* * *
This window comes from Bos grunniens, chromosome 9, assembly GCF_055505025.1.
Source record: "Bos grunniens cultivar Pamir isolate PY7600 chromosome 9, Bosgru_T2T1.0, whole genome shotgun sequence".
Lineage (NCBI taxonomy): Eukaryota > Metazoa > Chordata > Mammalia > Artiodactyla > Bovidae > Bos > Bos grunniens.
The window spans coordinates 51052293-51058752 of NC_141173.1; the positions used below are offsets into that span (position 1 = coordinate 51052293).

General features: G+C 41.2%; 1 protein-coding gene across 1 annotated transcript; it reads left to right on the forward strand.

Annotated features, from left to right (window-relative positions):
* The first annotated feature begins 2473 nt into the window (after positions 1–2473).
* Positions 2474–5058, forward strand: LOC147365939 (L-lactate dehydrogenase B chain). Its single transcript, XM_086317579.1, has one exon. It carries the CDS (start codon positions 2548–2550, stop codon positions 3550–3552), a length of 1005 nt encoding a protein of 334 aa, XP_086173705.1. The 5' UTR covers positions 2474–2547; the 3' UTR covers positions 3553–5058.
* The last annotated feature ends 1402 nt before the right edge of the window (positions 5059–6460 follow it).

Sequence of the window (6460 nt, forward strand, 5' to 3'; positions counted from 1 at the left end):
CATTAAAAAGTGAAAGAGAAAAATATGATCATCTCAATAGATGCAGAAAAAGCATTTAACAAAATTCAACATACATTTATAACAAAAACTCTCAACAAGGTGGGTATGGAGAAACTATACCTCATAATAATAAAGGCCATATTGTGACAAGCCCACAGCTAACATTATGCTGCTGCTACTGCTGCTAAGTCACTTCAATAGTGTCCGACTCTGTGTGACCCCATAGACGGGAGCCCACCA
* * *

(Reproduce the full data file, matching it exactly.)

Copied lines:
This window comes from Bos grunniens, chromosome 9, assembly GCF_055505025.1.
Source record: "Bos grunniens cultivar Pamir isolate PY7600 chromosome 9, Bosgru_T2T1.0, whole genome shotgun sequence".
Lineage (NCBI taxonomy): Eukaryota > Metazoa > Chordata > Mammalia > Artiodactyla > Bovidae > Bos > Bos grunniens.
The window spans coordinates 51052293-51058752 of NC_141173.1; the positions used below are offsets into that span (position 1 = coordinate 51052293).

General features: G+C 41.2%; 1 protein-coding gene across 1 annotated transcript; it reads left to right on the forward strand.

Annotated features, from left to right (window-relative positions):
* The first annotated feature begins 2473 nt into the window (after positions 1–2473).
* Positions 2474–5058, forward strand: LOC147365939 (L-lactate dehydrogenase B chain). Its single transcript, XM_086317579.1, has one exon. It carries the CDS (start codon positions 2548–2550, stop codon positions 3550–3552), a length of 1005 nt encoding a protein of 334 aa, XP_086173705.1. The 5' UTR covers positions 2474–2547; the 3' UTR covers positions 3553–5058.
* The last annotated feature ends 1402 nt before the right edge of the window (positions 5059–6460 follow it).

Sequence of the window (6460 nt, forward strand, 5' to 3'; positions counted from 1 at the left end):
CATTAAAAAGTGAAAGAGAAAAATATGATCATCTCAATAGATGCAGAAAAAGCATTTAACAAAATTCAACATACATTTATAACAAAAACTCTCAACAAGGTGGGTATGGAGAAACTATACCTCATAATAATAAAGGCCATATTGTGACAAGCCCACAGCTAACATTATGCTGCTGCTACTGCTGCTAAGTCACTTCAATAGTGTCCGACTCTGTGTGACCCCATAGACGGGAGCCCACCA